Lastly tool we have the 1/4 inch hex driver. The hex driver is something that is about as synonymous with SOG as compound leverage. Having this tool allows you to add an assortment of sockets and use those hex bits with specialty drivers. On previous version of this driver it has worked flawlessly but this one gives me some trouble. The spring that holds the socket on has come off on several occasions when removing the socket. I've tried to bend the spring somewhat to prevent it from happening again but I feel the spring is not robust enough to keep its shape and retention of the sockets.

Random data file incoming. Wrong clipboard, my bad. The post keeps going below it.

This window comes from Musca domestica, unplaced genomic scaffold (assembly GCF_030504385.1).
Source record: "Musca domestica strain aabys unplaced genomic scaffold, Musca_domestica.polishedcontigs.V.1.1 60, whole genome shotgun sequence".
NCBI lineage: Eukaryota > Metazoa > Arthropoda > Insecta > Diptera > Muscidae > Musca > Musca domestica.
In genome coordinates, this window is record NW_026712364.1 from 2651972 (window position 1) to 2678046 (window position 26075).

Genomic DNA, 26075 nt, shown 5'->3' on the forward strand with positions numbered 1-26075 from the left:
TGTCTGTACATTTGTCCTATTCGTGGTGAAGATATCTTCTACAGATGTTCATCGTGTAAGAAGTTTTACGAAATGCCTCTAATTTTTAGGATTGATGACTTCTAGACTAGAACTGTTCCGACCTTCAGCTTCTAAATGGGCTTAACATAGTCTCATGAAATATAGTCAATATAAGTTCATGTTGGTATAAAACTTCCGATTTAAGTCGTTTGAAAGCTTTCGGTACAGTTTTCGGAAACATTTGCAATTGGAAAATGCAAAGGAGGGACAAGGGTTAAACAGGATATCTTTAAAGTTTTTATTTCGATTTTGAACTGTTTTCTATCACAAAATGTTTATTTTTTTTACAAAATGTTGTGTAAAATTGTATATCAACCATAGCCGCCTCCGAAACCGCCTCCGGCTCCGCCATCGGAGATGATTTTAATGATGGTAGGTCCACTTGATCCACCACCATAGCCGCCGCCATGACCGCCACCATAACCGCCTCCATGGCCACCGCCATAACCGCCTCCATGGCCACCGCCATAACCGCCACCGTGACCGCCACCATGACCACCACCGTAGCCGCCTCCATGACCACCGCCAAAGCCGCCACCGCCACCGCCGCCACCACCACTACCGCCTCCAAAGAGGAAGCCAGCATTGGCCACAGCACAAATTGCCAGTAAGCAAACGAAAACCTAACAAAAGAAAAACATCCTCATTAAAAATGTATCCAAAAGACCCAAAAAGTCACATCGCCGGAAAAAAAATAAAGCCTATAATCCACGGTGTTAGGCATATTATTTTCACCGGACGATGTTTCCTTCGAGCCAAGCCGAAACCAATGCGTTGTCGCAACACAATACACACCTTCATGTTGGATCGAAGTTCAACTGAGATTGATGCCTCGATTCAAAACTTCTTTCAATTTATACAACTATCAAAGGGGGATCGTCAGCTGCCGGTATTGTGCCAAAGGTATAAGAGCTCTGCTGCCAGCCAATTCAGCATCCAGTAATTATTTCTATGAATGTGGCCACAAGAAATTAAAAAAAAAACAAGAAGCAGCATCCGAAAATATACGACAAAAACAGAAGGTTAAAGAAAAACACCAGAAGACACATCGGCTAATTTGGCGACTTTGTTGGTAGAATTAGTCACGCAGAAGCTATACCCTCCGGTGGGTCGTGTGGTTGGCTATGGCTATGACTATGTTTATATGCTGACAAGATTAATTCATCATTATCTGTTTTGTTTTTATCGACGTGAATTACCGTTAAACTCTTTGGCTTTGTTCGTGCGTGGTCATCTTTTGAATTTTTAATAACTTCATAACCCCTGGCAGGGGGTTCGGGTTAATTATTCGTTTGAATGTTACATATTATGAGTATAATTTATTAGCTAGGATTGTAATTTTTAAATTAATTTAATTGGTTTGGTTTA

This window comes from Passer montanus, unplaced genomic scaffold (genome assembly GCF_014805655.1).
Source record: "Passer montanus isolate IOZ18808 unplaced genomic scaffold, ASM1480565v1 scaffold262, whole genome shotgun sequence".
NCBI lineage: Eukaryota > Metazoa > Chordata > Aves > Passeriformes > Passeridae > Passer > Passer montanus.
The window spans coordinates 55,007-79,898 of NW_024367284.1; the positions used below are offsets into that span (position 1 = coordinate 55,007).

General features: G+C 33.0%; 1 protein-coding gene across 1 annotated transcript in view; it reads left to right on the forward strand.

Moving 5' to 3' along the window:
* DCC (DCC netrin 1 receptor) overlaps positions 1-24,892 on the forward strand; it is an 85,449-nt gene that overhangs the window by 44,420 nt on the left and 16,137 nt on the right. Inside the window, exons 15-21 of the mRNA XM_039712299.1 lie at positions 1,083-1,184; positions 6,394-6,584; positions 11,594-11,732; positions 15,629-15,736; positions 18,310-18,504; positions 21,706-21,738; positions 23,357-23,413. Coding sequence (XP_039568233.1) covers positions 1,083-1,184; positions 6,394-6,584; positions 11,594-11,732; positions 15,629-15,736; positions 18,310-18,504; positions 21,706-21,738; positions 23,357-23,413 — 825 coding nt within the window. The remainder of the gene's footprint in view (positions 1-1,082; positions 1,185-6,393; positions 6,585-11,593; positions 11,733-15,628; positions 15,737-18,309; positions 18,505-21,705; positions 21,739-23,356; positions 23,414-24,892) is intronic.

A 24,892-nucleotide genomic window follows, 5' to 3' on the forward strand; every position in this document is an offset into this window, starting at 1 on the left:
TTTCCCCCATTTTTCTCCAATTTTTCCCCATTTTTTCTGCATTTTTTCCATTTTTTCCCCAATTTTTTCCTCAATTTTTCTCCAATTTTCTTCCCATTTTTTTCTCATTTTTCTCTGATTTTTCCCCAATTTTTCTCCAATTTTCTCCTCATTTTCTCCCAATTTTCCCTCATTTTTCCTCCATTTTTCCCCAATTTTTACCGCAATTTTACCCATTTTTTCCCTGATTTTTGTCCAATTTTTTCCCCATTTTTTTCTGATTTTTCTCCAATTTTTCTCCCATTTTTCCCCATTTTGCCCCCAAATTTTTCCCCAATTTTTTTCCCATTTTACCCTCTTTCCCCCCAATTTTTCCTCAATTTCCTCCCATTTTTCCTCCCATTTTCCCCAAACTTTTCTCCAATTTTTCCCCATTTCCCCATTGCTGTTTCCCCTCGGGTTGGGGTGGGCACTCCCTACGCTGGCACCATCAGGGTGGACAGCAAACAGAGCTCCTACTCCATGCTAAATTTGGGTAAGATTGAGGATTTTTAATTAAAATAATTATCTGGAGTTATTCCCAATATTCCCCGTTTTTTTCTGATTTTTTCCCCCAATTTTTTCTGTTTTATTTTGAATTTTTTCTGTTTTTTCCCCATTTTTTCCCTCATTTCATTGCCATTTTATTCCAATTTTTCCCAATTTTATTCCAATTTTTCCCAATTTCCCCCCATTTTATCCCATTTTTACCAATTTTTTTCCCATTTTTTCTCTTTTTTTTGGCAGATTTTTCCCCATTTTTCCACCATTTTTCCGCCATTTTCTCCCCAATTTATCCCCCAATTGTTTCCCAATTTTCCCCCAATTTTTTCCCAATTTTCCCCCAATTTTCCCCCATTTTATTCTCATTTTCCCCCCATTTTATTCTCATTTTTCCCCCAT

All of the tools on the Power Grab are locked in place with a new locking system that has not been featured in their line before. The tools are unlocked by pulling the locking tabs toward the inside of the handle. This is very easy to do and when the locking tab is pulled there little to no resistance to put the tool back in the handle. One design flaw with this locking system; at least on this side of the tool has to do with one hand opening of the blades. When trying to deploy one of the blades, the other three tools try to come out at the same time. This is referred to as clumping, some people love it and some people despise it. It was something that all their tools had until they came out with the Piano lock system. With Piano locks but tools each ride on individual springs. Those springs keep tension and allow only the tool you want to be pulled out. The Power Grab features a similar system to the Piano lock. For some reason though they decided to pin the keys together on this side of the tool. This pinning allows the entire lock system to be disengaged when one of the blades is rotated out and allows all the other tools to come with them. This is a major design oversight and one of the main gripes of the Power Grab. Some of the tools done exhibit as much clumping as I do on my particular model but the problem exists.